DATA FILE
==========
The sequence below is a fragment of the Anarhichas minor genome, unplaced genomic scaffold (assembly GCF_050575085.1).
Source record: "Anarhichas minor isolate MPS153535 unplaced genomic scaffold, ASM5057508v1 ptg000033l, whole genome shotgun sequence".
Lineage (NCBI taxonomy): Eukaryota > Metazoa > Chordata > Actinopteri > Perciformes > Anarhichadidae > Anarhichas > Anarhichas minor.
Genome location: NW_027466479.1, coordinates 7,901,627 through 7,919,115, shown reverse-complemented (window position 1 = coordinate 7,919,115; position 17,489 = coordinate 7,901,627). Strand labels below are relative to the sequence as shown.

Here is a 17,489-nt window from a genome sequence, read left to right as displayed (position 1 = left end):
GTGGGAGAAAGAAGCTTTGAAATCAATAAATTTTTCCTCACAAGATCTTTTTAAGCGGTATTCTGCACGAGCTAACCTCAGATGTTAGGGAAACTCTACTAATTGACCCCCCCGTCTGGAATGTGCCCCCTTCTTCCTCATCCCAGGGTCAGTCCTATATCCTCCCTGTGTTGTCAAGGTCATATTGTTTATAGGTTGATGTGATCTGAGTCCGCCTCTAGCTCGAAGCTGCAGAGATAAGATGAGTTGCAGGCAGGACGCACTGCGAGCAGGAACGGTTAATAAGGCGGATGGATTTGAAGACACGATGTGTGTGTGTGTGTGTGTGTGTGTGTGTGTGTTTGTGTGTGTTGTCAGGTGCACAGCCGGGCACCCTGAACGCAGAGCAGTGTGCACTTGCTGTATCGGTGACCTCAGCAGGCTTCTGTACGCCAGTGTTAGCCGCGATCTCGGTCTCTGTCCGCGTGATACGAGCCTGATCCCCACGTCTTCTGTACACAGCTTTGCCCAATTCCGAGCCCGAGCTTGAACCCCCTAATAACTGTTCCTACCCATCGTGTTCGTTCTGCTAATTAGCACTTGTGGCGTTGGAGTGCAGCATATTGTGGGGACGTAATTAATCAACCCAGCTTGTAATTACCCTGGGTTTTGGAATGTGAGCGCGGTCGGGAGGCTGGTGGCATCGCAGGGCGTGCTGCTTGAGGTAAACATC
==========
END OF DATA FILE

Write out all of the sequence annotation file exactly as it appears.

The sequence below is a fragment of the Anarhichas minor genome, unplaced genomic scaffold (assembly GCF_050575085.1).
Source record: "Anarhichas minor isolate MPS153535 unplaced genomic scaffold, ASM5057508v1 ptg000033l, whole genome shotgun sequence".
Lineage (NCBI taxonomy): Eukaryota > Metazoa > Chordata > Actinopteri > Perciformes > Anarhichadidae > Anarhichas > Anarhichas minor.
Genome location: NW_027466479.1, coordinates 7,901,627 through 7,919,115, shown reverse-complemented (window position 1 = coordinate 7,919,115; position 17,489 = coordinate 7,901,627). Strand labels below are relative to the sequence as shown.

Here is a 17,489-nt window from a genome sequence, read left to right as displayed (position 1 = left end):
GTGGGAGAAAGAAGCTTTGAAATCAATAAATTTTTCCTCACAAGATCTTTTTAAGCGGTATTCTGCACGAGCTAACCTCAGATGTTAGGGAAACTCTACTAATTGACCCCCCCGTCTGGAATGTGCCCCCTTCTTCCTCATCCCAGGGTCAGTCCTATATCCTCCCTGTGTTGTCAAGGTCATATTGTTTATAGGTTGATGTGATCTGAGTCCGCCTCTAGCTCGAAGCTGCAGAGATAAGATGAGTTGCAGGCAGGACGCACTGCGAGCAGGAACGGTTAATAAGGCGGATGGATTTGAAGACACGATGTGTGTGTGTGTGTGTGTGTGTGTGTGTGTGTTTGTGTGTGTTGTCAGGTGCACAGCCGGGCACCCTGAACGCAGAGCAGTGTGCACTTGCTGTATCGGTGACCTCAGCAGGCTTCTGTACGCCAGTGTTAGCCGCGATCTCGGTCTCTGTCCGCGTGATACGAGCCTGATCCCCACGTCTTCTGTACACAGCTTTGCCCAATTCCGAGCCCGAGCTTGAACCCCCTAATAACTGTTCCTACCCATCGTGTTCGTTCTGCTAATTAGCACTTGTGGCGTTGGAGTGCAGCATATTGTGGGGACGTAATTAATCAACCCAGCTTGTAATTACCCTGGGTTTTGGAATGTGAGCGCGGTCGGGAGGCTGGTGGCATCGCAGGGCGTGCTGCTTGAGGTAAACATC